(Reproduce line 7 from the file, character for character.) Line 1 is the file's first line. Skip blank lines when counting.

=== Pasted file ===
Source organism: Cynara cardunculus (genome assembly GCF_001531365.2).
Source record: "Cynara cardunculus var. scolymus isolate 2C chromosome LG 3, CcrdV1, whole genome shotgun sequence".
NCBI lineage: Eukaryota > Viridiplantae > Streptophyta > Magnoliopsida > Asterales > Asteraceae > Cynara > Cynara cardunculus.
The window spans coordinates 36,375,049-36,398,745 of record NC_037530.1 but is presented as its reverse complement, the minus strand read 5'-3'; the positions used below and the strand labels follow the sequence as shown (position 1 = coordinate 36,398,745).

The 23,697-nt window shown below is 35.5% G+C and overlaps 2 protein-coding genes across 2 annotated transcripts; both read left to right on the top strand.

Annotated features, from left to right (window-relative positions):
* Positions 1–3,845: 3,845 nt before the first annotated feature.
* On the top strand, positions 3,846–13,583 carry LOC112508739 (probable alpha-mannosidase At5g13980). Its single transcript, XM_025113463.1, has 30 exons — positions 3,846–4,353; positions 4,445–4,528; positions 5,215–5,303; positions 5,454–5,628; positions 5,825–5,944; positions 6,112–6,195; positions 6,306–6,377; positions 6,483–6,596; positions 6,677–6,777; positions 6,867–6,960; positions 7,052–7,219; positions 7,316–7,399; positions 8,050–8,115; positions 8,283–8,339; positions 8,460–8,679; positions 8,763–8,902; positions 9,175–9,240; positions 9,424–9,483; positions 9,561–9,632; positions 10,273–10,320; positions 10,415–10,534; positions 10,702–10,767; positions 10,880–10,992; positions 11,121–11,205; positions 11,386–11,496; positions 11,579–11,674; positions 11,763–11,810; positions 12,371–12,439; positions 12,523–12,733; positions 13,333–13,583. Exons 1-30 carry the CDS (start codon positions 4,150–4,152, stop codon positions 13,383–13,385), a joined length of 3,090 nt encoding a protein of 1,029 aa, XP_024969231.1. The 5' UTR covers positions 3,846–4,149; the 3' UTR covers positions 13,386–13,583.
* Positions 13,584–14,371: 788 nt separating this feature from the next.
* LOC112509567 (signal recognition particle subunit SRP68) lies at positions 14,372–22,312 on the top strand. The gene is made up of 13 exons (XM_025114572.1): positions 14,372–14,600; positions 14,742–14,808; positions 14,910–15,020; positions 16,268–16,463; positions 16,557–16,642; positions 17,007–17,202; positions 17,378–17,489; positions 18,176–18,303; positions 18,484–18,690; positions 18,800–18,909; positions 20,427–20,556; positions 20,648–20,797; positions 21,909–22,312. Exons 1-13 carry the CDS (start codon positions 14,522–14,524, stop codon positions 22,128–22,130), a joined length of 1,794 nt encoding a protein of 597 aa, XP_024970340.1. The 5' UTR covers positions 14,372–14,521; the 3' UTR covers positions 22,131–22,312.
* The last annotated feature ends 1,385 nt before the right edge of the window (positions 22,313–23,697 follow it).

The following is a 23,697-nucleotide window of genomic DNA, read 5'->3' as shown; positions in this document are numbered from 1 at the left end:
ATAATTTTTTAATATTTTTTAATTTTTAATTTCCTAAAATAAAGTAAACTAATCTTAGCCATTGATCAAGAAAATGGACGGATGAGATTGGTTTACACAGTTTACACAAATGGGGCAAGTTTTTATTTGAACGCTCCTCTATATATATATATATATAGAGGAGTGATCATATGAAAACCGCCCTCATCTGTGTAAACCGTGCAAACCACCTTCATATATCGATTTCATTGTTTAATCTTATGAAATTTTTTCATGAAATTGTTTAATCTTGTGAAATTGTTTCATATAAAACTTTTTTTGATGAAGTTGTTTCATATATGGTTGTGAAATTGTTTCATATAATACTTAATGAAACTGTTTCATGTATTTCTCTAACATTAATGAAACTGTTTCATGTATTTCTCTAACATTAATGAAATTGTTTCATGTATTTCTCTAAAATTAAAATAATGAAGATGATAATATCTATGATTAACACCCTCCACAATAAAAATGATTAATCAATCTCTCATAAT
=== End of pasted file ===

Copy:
* Positions 1–3,845: 3,845 nt before the first annotated feature.